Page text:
You will fail, of course. The core experience is still incredibly tough, but Runner 2 features a much smoother and more satisfying challenge curve than its predecessor. New mechanics are introduced at a considerate pace throughout the early game, and hazards are gradually assembled into ever more horrific configurations, giving you chance to hone your skills naturally rather than running straight into a difficulty spike. Later levels can take dozens of attempts to complete (let alone master with 100% gold bar completion), but the responsive controls, quick respawns and new mid-mission checkpoints turn potential aggravation into compulsive lust for self-improvement.
This fusion of accessible score attack gameplay with stiff difficulty and an evolving soundtrack makes Runner 2 a ruthlessly addictive proposition, both frustrating and utterly satisfying in equal measure. That elusive 'just one more level' factor is back in force, as there'll always be just one more gold bar to collect, or one more friend to dominate on the online scoreboards. And, more to the point, it's just damn good fun.
A new visual style helps to seal the deal. A far cry from the 8-Bit pretensions of the original series, Runner 2 provides a colourful 3D world to charge through, comprising of several thematic zones with gorgeous animated background elements. Whether you're running through a merry sky zone populated by grinning blobs or a lush Caribbean paradise, your senses are constantly being seduced, massaged and pummeled by a ceaseless barrage of stimuli. Admittedly this extra level of detail can sometimes be a little distracting, but the sharply-defined foreground is usually easy to pick out in front of the soft-focus backdrop. CommanderVideo has never looked better, and three dimensions rather suit him.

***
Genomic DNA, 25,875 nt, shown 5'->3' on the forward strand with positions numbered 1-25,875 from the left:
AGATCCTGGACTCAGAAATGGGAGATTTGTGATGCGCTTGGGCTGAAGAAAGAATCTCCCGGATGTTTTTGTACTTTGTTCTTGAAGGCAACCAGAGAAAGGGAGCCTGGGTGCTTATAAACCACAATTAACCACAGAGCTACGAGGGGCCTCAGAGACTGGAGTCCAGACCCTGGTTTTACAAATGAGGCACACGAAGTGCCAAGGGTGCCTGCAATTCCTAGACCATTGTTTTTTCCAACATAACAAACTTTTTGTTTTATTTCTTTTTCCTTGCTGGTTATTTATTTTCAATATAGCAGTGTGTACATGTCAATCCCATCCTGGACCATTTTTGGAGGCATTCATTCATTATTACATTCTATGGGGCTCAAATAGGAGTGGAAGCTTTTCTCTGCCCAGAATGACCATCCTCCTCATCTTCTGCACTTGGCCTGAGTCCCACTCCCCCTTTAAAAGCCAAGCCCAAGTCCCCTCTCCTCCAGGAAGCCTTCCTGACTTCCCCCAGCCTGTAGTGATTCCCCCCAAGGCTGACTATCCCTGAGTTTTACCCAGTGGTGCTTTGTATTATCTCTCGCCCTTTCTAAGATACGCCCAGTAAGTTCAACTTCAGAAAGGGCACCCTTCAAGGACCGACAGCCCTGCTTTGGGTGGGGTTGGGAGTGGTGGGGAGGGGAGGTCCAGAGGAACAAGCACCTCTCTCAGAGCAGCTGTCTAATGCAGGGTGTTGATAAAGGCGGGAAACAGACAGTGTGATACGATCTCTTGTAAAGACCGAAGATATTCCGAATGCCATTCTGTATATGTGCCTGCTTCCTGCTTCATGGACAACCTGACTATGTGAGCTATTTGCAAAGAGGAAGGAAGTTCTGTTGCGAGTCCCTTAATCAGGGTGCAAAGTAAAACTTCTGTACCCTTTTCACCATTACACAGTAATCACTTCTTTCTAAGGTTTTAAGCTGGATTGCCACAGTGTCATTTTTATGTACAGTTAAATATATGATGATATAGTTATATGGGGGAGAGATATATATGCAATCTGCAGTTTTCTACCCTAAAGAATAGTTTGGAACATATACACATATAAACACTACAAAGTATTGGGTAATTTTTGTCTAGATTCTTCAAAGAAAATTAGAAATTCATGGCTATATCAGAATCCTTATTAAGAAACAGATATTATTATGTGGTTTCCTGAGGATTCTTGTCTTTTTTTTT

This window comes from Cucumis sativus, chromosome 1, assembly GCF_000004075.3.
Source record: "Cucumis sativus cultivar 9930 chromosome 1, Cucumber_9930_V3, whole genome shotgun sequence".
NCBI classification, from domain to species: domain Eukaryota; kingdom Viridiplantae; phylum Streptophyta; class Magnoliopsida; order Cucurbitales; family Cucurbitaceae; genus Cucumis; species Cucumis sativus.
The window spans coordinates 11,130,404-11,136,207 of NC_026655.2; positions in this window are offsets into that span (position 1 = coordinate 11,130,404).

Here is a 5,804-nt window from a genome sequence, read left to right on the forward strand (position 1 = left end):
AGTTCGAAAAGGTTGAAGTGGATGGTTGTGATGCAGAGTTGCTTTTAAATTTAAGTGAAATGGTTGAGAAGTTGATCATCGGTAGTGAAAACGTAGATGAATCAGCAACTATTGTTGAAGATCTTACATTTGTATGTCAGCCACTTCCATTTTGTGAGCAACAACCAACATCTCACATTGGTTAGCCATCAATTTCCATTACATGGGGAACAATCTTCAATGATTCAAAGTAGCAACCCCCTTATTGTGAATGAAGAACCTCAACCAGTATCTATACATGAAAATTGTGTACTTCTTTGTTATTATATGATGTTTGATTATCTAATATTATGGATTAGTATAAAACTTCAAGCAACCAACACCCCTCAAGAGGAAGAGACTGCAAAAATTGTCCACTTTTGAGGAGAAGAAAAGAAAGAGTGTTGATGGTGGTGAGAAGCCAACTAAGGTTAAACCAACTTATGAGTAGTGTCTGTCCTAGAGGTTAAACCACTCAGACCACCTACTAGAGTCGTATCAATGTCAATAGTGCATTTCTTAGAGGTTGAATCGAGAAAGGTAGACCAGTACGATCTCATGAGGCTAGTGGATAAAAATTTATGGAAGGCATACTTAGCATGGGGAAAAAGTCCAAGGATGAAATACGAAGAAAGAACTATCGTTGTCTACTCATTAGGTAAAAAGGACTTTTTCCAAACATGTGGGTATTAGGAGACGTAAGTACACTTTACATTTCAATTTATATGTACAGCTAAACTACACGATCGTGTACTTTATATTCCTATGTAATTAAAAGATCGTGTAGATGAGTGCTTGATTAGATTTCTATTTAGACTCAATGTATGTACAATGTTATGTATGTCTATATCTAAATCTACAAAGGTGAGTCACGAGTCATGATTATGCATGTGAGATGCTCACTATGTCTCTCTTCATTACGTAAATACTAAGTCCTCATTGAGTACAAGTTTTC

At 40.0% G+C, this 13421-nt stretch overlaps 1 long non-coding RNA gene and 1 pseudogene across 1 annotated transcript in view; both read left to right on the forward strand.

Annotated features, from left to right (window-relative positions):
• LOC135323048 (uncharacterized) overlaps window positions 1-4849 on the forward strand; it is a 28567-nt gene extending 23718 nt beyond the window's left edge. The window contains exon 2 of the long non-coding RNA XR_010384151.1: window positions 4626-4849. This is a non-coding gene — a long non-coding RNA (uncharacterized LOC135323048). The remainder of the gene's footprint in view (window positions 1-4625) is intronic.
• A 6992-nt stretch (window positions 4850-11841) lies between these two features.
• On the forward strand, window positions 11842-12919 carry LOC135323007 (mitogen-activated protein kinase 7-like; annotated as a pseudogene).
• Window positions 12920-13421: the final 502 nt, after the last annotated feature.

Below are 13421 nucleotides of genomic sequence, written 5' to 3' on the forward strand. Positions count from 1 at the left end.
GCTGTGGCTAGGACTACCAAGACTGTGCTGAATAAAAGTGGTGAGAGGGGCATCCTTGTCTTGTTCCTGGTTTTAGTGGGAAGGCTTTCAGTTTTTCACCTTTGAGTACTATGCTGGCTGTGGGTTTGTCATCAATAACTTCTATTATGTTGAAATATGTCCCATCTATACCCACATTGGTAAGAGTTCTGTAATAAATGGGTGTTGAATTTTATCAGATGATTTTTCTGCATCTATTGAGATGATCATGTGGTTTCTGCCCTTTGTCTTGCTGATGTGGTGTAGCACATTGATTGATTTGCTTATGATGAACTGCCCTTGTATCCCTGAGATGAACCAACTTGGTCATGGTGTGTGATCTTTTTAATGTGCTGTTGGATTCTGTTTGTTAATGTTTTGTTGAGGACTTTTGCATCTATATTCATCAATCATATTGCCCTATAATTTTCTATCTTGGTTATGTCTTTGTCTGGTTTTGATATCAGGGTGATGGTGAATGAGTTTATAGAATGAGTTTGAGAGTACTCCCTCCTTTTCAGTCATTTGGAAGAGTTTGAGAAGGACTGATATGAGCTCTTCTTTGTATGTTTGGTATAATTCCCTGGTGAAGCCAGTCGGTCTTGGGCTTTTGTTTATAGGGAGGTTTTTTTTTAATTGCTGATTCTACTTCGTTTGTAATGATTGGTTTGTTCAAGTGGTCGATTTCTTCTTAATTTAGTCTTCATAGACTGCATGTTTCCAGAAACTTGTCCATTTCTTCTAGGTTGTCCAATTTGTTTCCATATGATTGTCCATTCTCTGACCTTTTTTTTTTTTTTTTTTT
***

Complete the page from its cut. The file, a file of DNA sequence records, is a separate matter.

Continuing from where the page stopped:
We've even got a little story this time around, courtesy of irrepressible narration from Super Mario himself. Well, voice actor Charles Martinet at any rate. Marinet clearly relishes every minute of his role, hamming up a brisk and humorous plotline that apes classic Saturday morning cartoons at every opportunity.
Despite this injection of visual flair and personality, Runner 2 is still a stern execution challenge that prioritises reflexes, pattern recognition and muscle memory. Business as usual, perhaps, but Gaijin's biggest innovation is also their most subtle. Every once in a while, players have the opportunity to act instead of react.